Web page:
Get past the marketing spiel – pick the course apart

“Don’t take the course at face value,” says Kevin Betts, head of recruitment at the University of Sussex. “Many students listen to the sales people like me and the academics who teach the sexy stuff and are sold on it from there.”

However, not all courses are made equal. “There’s no national curriculum in higher education,” says Dunlop. “Even degrees with the same title and course code may be entirely different. Take medicine, for example: some medical degrees don’t have any patient interaction until the fourth year of study. Others, like UEA, have patient interaction from the first weeks.”

Put the time and effort in to pick apart the course. Look at every module, the style of assessment, the level of contact time. “You’ll have a good idea of the type of assessment you do well in and what you struggle with,” says Michael Nicholson, director student recruitment and admissions, University of Bath. “Think of this when considering your degree choices.”

Once you’ve got a full picture of the course, you’ll be in a position to ask yourself: is this really the course I want to be studying?

student reading a book

Can you afford to live there?

Think about living costs for the next three to four years, not just first year. The price you pay to live in halls is one thing, but once you move off-campus you’re going to be looking at the going rate in your uni’s city. Some cities are more expensive than others – choosing one where you’re going to be paying less in rent will make life more comfortable in later years.

Most students don't realise just how many bursaries and scholarships there are on offer - and a lot of it never gets claimed. These vary by uni, but most institutions will have a page on their website where the available offers are detailed. Take a look at these pages to find out what each university can offer - then check whether you're eligible.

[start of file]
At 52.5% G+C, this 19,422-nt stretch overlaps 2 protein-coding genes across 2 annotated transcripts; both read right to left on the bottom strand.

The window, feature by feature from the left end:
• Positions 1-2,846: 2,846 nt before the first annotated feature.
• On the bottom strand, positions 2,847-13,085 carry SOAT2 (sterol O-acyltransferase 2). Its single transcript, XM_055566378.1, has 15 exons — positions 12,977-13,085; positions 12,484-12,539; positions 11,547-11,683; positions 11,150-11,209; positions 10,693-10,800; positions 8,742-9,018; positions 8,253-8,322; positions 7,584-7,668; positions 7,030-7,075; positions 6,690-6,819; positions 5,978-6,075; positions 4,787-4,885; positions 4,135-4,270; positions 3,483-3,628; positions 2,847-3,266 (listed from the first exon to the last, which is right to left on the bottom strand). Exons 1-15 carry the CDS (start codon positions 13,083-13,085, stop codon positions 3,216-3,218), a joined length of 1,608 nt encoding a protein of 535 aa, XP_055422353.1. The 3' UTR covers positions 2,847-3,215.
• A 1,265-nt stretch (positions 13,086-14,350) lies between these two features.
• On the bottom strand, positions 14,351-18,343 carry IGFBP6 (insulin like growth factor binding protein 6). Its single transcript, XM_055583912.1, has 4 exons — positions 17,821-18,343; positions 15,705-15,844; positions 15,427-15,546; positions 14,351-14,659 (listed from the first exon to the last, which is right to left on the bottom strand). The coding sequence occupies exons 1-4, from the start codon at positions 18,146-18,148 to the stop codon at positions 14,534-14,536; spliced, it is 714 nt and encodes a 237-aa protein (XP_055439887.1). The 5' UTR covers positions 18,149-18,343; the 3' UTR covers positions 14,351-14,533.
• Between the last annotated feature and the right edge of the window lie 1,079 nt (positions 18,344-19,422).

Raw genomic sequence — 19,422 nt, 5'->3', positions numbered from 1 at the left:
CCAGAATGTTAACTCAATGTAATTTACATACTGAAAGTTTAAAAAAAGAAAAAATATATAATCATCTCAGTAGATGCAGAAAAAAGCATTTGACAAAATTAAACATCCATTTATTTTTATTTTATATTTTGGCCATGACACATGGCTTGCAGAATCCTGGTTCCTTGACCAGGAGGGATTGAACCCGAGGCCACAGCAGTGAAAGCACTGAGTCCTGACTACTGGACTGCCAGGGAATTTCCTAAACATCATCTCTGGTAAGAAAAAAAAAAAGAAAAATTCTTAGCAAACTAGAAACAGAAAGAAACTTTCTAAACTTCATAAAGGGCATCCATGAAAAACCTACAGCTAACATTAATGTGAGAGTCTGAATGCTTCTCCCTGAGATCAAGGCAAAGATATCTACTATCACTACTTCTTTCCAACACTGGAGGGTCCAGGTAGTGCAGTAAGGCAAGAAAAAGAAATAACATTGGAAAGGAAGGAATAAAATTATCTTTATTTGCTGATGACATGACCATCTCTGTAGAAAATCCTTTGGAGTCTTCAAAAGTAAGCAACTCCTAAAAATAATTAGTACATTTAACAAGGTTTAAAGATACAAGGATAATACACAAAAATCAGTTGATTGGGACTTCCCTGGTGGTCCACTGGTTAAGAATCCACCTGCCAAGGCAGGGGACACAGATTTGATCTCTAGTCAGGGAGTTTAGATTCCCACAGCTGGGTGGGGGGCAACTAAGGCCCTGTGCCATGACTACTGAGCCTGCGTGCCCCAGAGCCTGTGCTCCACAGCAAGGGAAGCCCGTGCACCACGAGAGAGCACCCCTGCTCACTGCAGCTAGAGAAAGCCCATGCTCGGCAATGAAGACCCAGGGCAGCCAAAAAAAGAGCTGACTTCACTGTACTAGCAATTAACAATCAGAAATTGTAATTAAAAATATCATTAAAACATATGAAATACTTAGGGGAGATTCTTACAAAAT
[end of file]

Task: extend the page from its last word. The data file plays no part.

Scholarships can knock a chunk off your tuition fees, and they're awarded based on varying criteria. For instance, some might focus on academic performance, while others might be sponsored by industry. “The trick is to do your research and apply to everything you're eligible for,” says Robinson. “The worst they can do is say no.”

“Always apply to scholarships if you think you might even have a remote chance of achieving one,” says Dunlop. “Every year, significant amounts of scholarship money goes un-applied for.”

students working and laughing

What else do you get, other than a degree?

Even though getting a job after uni might seem like a long way off, you should look at the opportunities the degree will offer you to improve your job prospects, says Louise Foster-Agg, admissions manager at Aston University.

“For example, does your course offer a chance to do a work placement, a year abroad or to learn a language?

“You might also to want to consider other course-related extracurricular activities that your department offers such as guest speakers or subject-specific student societies. Particularly if you aren't sure of your long-term career plans, the more experience you can gain during your degree the better.”